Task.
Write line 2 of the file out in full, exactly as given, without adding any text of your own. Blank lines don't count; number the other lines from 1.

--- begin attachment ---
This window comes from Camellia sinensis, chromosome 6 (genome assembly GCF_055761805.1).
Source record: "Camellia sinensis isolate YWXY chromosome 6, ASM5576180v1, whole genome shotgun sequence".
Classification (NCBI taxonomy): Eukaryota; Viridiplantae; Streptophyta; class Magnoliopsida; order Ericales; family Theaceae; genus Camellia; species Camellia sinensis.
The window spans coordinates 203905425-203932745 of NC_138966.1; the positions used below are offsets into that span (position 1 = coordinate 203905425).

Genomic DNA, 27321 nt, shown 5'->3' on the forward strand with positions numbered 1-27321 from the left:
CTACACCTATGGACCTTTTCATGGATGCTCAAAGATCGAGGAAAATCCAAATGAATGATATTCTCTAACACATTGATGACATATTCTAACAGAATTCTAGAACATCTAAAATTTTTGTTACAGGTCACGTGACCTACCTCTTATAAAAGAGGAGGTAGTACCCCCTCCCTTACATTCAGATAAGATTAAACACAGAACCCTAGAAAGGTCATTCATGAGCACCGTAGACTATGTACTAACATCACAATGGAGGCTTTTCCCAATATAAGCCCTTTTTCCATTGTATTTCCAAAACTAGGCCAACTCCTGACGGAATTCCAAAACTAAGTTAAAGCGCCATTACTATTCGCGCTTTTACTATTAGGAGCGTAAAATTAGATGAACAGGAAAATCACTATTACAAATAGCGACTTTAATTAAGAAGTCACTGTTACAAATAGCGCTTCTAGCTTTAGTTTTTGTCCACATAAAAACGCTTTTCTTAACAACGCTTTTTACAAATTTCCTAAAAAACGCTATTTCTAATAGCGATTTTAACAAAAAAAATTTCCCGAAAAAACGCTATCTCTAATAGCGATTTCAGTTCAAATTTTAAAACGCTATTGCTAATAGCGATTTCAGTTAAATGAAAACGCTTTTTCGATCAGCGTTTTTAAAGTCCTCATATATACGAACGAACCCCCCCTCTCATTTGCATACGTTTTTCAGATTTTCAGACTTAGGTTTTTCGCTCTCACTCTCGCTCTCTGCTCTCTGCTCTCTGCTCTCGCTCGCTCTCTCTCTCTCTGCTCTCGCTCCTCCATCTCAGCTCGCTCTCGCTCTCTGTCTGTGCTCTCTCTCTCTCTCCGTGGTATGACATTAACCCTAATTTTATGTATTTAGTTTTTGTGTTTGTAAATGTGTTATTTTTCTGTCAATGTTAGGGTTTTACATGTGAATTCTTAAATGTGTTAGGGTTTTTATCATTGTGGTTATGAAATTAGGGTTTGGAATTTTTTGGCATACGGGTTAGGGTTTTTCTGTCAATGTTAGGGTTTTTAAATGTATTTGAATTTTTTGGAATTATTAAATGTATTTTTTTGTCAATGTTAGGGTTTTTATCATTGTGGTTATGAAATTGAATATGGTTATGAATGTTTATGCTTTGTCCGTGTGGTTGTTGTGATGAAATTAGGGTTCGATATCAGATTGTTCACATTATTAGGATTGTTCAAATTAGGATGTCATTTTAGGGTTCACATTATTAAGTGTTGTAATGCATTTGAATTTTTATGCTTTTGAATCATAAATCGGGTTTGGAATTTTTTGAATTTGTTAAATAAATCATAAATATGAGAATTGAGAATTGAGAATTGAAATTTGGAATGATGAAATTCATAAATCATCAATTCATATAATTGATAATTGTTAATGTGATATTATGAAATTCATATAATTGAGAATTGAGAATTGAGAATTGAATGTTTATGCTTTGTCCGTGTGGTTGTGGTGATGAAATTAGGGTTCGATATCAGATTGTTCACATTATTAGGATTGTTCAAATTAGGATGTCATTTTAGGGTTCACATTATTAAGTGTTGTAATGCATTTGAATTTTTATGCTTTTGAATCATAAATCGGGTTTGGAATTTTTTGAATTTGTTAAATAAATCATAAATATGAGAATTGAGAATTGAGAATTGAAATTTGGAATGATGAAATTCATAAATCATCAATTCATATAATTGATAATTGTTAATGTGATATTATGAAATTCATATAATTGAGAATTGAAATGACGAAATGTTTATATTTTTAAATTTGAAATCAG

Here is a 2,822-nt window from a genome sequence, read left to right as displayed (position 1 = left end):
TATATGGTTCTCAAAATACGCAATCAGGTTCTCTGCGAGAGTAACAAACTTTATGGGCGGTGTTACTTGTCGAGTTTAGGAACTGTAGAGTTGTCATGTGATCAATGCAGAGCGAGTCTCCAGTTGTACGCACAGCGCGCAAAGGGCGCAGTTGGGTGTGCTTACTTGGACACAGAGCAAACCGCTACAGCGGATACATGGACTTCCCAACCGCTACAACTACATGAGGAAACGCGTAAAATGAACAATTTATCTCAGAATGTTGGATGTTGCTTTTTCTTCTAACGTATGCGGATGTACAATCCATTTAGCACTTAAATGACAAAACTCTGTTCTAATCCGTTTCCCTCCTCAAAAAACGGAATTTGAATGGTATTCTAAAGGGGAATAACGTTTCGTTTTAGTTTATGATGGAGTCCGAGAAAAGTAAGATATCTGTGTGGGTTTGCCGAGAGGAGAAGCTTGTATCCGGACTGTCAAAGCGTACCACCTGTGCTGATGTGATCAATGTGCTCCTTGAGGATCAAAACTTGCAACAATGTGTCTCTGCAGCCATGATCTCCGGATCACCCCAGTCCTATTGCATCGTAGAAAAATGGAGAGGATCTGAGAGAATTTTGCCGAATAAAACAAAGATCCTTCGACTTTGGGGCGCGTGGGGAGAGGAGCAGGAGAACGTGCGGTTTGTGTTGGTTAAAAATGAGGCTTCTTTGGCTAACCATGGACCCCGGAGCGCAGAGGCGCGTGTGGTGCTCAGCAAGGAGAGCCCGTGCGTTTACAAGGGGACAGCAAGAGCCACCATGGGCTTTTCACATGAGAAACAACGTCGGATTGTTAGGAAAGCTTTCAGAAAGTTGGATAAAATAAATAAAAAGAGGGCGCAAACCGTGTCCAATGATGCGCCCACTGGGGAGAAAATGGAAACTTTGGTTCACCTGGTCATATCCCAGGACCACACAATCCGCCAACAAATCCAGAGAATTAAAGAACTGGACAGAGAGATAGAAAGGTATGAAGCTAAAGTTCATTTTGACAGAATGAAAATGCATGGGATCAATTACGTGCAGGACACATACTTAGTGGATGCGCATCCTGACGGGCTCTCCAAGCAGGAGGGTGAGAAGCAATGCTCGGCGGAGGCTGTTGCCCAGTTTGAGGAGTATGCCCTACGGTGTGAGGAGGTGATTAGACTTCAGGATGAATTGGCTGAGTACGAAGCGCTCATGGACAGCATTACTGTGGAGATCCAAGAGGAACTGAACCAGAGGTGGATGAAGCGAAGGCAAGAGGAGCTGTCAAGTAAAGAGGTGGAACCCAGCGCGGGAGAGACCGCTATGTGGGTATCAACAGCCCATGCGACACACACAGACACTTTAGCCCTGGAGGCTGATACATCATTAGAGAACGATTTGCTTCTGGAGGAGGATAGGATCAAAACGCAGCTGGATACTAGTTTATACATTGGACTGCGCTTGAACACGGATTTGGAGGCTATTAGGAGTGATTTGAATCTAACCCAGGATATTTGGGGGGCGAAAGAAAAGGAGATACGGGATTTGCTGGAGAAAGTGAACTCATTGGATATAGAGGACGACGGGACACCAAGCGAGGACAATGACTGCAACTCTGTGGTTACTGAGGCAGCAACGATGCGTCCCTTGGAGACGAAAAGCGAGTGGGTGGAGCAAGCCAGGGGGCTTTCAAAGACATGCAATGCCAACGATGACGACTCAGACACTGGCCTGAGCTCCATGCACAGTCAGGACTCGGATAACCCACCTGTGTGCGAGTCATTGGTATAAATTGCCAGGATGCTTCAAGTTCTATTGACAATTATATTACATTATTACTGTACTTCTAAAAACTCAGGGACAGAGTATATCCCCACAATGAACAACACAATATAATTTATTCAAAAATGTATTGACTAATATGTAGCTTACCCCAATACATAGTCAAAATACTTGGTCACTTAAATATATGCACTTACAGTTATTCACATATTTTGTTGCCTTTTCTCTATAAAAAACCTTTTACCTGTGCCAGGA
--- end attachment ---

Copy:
Source record: "Camellia sinensis isolate YWXY chromosome 6, ASM5576180v1, whole genome shotgun sequence".